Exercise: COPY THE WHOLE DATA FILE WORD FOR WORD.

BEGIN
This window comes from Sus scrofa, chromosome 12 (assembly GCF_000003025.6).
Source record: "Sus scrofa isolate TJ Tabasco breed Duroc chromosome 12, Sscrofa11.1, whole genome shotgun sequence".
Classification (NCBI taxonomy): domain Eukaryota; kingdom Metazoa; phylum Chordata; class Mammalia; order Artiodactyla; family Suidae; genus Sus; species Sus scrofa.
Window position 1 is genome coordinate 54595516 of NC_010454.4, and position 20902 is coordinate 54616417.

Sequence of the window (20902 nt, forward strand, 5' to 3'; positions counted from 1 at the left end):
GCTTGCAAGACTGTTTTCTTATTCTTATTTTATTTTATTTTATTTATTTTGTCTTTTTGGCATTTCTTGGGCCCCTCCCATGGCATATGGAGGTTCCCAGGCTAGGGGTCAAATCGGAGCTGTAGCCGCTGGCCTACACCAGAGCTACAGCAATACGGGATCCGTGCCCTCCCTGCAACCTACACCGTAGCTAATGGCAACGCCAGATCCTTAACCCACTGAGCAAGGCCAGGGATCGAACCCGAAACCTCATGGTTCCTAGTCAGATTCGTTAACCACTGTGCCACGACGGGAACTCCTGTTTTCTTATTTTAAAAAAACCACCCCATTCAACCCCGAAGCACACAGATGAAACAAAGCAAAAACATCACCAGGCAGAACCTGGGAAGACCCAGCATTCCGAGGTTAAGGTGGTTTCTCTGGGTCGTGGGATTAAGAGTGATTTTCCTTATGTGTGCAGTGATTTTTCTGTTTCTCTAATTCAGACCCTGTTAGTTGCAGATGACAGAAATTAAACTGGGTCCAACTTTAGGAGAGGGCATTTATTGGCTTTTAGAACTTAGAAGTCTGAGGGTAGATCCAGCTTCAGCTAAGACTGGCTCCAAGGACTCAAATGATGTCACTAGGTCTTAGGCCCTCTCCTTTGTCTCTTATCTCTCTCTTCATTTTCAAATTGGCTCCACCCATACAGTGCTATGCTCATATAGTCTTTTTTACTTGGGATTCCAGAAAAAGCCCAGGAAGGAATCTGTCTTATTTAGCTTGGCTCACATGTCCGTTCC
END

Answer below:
This window comes from Sus scrofa, chromosome 12 (assembly GCF_000003025.6).
Source record: "Sus scrofa isolate TJ Tabasco breed Duroc chromosome 12, Sscrofa11.1, whole genome shotgun sequence".
Classification (NCBI taxonomy): domain Eukaryota; kingdom Metazoa; phylum Chordata; class Mammalia; order Artiodactyla; family Suidae; genus Sus; species Sus scrofa.
Window position 1 is genome coordinate 54595516 of NC_010454.4, and position 20902 is coordinate 54616417.

Sequence of the window (20902 nt, forward strand, 5' to 3'; positions counted from 1 at the left end):
GCTTGCAAGACTGTTTTCTTATTCTTATTTTATTTTATTTTATTTATTTTGTCTTTTTGGCATTTCTTGGGCCCCTCCCATGGCATATGGAGGTTCCCAGGCTAGGGGTCAAATCGGAGCTGTAGCCGCTGGCCTACACCAGAGCTACAGCAATACGGGATCCGTGCCCTCCCTGCAACCTACACCGTAGCTAATGGCAACGCCAGATCCTTAACCCACTGAGCAAGGCCAGGGATCGAACCCGAAACCTCATGGTTCCTAGTCAGATTCGTTAACCACTGTGCCACGACGGGAACTCCTGTTTTCTTATTTTAAAAAAACCACCCCATTCAACCCCGAAGCACACAGATGAAACAAAGCAAAAACATCACCAGGCAGAACCTGGGAAGACCCAGCATTCCGAGGTTAAGGTGGTTTCTCTGGGTCGTGGGATTAAGAGTGATTTTCCTTATGTGTGCAGTGATTTTTCTGTTTCTCTAATTCAGACCCTGTTAGTTGCAGATGACAGAAATTAAACTGGGTCCAACTTTAGGAGAGGGCATTTATTGGCTTTTAGAACTTAGAAGTCTGAGGGTAGATCCAGCTTCAGCTAAGACTGGCTCCAAGGACTCAAATGATGTCACTAGGTCTTAGGCCCTCTCCTTTGTCTCTTATCTCTCTCTTCATTTTCAAATTGGCTCCACCCATACAGTGCTATGCTCATATAGTCTTTTTTACTTGGGATTCCAGAAAAAGCCCAGGAAGGAATCTGTCTTATTTAGCTTGGCTCACATGTCCGTTCC